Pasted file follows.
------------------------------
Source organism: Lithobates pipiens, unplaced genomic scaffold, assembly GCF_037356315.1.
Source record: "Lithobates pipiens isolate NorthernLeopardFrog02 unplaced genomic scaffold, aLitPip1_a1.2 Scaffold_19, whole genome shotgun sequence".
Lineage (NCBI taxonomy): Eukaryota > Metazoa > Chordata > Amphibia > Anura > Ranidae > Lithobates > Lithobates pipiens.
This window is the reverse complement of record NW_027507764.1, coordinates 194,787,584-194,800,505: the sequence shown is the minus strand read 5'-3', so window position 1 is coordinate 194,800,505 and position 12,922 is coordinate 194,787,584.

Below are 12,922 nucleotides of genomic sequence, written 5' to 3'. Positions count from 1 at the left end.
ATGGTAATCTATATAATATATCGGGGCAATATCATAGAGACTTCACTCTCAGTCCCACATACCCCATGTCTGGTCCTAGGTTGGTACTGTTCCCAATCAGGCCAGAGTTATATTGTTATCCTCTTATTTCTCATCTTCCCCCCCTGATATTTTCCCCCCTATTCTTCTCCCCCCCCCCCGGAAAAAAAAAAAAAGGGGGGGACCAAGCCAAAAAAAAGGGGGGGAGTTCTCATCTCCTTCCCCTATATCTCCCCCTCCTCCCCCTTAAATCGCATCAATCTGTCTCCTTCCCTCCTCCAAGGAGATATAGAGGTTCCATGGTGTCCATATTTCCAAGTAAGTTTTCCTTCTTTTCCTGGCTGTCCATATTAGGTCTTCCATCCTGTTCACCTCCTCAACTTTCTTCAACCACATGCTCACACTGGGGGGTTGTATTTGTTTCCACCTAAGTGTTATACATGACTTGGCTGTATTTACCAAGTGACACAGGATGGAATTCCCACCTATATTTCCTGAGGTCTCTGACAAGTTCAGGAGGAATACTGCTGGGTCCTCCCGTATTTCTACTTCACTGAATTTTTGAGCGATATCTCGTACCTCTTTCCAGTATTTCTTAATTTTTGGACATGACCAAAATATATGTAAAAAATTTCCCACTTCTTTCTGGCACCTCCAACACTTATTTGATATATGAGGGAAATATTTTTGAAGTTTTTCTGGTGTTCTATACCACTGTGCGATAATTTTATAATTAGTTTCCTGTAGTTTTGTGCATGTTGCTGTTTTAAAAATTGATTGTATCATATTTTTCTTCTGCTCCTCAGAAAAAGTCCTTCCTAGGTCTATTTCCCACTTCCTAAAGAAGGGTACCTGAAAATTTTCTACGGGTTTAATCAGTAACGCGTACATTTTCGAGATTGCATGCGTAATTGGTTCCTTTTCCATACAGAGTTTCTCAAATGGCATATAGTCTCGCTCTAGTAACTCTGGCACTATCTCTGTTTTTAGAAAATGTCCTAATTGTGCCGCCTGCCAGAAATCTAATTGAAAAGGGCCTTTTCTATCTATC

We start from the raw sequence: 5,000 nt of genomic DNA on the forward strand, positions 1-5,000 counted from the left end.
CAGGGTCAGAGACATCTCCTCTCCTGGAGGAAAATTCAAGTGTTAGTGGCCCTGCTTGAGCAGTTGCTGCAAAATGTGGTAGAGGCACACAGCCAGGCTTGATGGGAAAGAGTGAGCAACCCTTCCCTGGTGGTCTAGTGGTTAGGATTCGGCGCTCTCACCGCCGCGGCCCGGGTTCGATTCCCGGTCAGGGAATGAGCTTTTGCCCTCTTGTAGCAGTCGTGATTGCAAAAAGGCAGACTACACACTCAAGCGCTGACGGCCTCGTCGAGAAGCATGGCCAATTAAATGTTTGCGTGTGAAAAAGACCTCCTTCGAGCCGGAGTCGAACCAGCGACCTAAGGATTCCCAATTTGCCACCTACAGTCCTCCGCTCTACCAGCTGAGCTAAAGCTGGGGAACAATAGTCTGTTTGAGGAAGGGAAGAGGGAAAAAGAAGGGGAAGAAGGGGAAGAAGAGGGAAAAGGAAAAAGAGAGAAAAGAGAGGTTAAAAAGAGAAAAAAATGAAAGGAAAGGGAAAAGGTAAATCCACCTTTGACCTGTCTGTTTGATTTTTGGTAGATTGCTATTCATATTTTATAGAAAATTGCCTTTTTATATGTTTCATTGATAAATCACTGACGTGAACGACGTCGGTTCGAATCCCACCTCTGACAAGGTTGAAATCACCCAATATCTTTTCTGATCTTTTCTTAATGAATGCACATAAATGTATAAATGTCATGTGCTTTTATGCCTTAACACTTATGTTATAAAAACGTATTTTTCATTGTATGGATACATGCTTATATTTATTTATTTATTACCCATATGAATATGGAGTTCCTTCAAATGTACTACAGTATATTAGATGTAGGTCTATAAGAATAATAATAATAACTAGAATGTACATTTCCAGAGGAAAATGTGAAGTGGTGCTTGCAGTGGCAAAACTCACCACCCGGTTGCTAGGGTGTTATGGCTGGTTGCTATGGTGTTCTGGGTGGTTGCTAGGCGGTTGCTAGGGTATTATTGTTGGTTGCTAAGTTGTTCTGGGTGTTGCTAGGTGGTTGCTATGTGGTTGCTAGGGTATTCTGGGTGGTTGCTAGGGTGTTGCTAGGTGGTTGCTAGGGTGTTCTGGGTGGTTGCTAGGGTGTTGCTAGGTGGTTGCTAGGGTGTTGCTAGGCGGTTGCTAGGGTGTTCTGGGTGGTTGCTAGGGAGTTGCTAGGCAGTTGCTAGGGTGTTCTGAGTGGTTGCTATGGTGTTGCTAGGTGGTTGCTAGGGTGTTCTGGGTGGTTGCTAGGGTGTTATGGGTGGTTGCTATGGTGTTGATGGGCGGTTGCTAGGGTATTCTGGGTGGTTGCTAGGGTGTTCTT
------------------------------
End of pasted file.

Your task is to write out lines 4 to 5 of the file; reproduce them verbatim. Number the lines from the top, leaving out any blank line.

This window is the reverse complement of record NW_027507764.1, coordinates 194,787,584-194,800,505: the sequence shown is the minus strand read 5'-3', so window position 1 is coordinate 194,800,505 and position 12,922 is coordinate 194,787,584.

Below are 12,922 nucleotides of genomic sequence, written 5' to 3'. Positions count from 1 at the left end.